Those fourth and fifth games can’t be a concern right now, the goal is too put the team in the best position to win during the first three games, the only ones guaranteed to be played. Hughes has pitched well enough down the stretch to earn a postseason rotation spot, and if they end up playing the Twins as the Wild Card, it’s stands to reason that throwing Phil in Game Two and Pettitte in Game Three takes the most advantage of their skill sets and puts the team in the best position to win. Now, obviously things would change if they jumped ahead of the Rays and somehow won the division, but that’s a road we’ll cross if it happens. For now, yeah, I think St. Phil has to get the ball for that second game in Minnesota.

The Alex Rodriguez Appreciation Thread

(AP Photo/Kathy Willens)

Alex Rodriguez has been a lot of things in his time with the Yankees. He’s been a hero, a goat, unclutch, a stat-padder, a PED cheat, injured, the guy that’s dating Madonna, the MVP (twice), and a World Champion, but above all, he’s been a monster player on the field at all times. Even in 2010, statistically the worst full season of career, Alex has managed a .274/.345/.516 (.368 wOBA) batting line, which is a career year for most players. A 13th consecutive season of 30 or more homeruns seemed impossible just a week ago, but a recent binge that produced four homers in eight at-bats has him right on the doorstep.

Yes, there’s still seven years and $184M left on his contract and chances are the back-end of that will be ugly, but right now Alex is giving the Yankees everything they’ve asked of him. His very presence in the batter’s box changes the game and more often than not his swing does as well. Last night’s seventh inning two-run, opposite field homer against the wind to give the Yanks their first lead in four games was his latest masterpiece. Back in May he singlehandedly put an end to a four loss in five day stretch with a late inning grand slam against the Twins. Last season’s postseason heroics are the stuff of legend, and that’s the kind of groove Alex is in right now.

Since returning from the disabled list and an injured calf, A-Rod has hit .333/.415/.710 with eight homers in 19 games, and if you go back to before the DL stint, he’s hit 13 homers in his last 29 starts. That his pushed him past for the 4.0 fWAR threshold (it’s 4.1, to be exact) yet again, the 15th consecutive season he’s been no worse than a four-win player. Those 15 seasons represent almost the entirety of Alex’s career, which started in earnest with his age-20 season in 1996. It still feels like he just got here, but he’s played 232 more games as a Yankee than as a Mariner.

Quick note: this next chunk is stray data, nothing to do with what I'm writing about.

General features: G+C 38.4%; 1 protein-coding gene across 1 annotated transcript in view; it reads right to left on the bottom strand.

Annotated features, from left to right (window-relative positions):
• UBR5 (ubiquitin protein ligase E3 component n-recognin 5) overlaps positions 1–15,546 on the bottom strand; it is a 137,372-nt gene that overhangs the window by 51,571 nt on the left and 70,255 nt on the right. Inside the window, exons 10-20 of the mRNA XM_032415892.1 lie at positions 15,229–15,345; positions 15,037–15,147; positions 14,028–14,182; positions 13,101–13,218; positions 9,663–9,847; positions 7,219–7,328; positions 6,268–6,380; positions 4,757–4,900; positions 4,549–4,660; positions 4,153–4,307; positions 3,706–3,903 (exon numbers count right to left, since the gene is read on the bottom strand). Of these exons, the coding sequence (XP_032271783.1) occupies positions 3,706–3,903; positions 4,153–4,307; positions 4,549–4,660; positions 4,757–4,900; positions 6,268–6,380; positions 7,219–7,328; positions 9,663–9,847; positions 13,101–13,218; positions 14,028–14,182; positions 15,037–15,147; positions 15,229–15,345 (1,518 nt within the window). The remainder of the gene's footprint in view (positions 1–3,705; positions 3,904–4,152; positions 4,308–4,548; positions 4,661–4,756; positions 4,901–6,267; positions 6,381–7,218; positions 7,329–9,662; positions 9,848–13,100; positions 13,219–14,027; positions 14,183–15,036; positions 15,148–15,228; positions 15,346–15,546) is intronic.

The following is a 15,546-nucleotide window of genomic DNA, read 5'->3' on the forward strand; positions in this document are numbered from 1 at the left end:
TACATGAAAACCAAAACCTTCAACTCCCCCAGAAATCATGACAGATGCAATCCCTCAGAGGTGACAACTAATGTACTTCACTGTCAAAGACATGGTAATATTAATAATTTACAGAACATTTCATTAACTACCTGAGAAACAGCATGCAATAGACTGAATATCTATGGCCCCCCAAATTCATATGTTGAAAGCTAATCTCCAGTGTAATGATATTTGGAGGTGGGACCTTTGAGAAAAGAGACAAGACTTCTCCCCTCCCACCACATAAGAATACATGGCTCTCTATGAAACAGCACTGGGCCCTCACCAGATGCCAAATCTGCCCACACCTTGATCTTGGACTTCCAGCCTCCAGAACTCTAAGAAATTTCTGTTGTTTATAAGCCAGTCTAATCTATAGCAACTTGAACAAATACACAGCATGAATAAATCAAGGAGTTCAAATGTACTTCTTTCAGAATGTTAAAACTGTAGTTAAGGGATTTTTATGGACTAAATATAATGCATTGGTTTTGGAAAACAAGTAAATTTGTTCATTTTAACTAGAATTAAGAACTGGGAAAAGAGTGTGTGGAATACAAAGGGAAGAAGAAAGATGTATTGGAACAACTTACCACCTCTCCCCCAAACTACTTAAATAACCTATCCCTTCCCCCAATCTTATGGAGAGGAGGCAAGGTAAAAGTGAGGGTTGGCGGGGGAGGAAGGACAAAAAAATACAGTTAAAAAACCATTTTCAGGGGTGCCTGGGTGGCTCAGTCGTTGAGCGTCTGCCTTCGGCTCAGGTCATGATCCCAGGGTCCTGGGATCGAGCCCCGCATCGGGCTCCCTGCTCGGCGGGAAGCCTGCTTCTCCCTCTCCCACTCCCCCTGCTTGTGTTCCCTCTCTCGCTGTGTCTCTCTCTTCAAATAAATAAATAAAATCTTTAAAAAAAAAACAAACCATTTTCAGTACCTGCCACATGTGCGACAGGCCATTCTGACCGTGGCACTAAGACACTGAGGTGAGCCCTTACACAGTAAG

At one point the Yanks’ record without A-Rod in the lineup this season was something like 13-0 or 13-1, but no one in their right mind thinks the team is seriously better off without him. That win-loss record is a fluke, a perfect example of the randomness of baseball. The drop off from Alex to his replacement, whether it be Ramiro Pena or Cody Ransom or Miguel Cairo, has always been enormous and noticeable on the field. After the embarrassment of the PED revelations and the hip injury last year, any semblance of ego or selfishness is gone, and A-Rod been 100% focused on the team since. New Yorkers love giving people shots at redemption, and he’s done a rather marveous job of redeeming himself since last spring.

Robinson Cano has been the Yanks’ best player this season, but A-Rod has been the team’s greatest player since the moment he first put on the uniform in 2004. Even at 35-years-old, he’s a force at the plate and far-and-away the guy every Yankee fan wants to see at the plate in a big spot. How times have changed. It seems foolish to laud a player when he figures to be around for so many more years, but Alex is no ordinary player. He’s an all-time great Yankee, and deserves to be recognized as such.

Mo’s troubles come down to command

(AP Photo/Kathy Willens)

It usually only happens once a year. At some point, usually early in the season, Mariano Rivera will struggle for about a week. A few years ago it led to column after column wondering if this was the end of his superhuman run. Baseball writers have since learned, though, and we no longer see anything like that. We just accept that Mo will have a bad week and move on.

This year we’ve seen something a bit different. Mo experienced his annual rough week in May when he walked in a run and then served up a grand slam against the Twins, allowed two runs against Boston, and then had a shaky time saving a close game against the Mets. Before those three appearances he hadn’t allowed a run all season. He didn’t allow another run in his next 16 appearances. In other words, it looked like any other year. But since September 11 we’ve seen something quite different.

On September 10 the Yankees and Rangers were deadlocked at five heading into extra innings. Wanting to take the first game of a three-game set in Arlington, Joe Girardi went to Mo for the 10th. Even after the Yankees failed to score in their half of the 11th, Girardi went back to Mo. The appearance didn’t seem like anything out of the ordinary. Mo allowed one hit and struck out two in those two frames. But he cannot go three innings and the Yankees lost when Nelson Cruz homered off Chad Gaudin.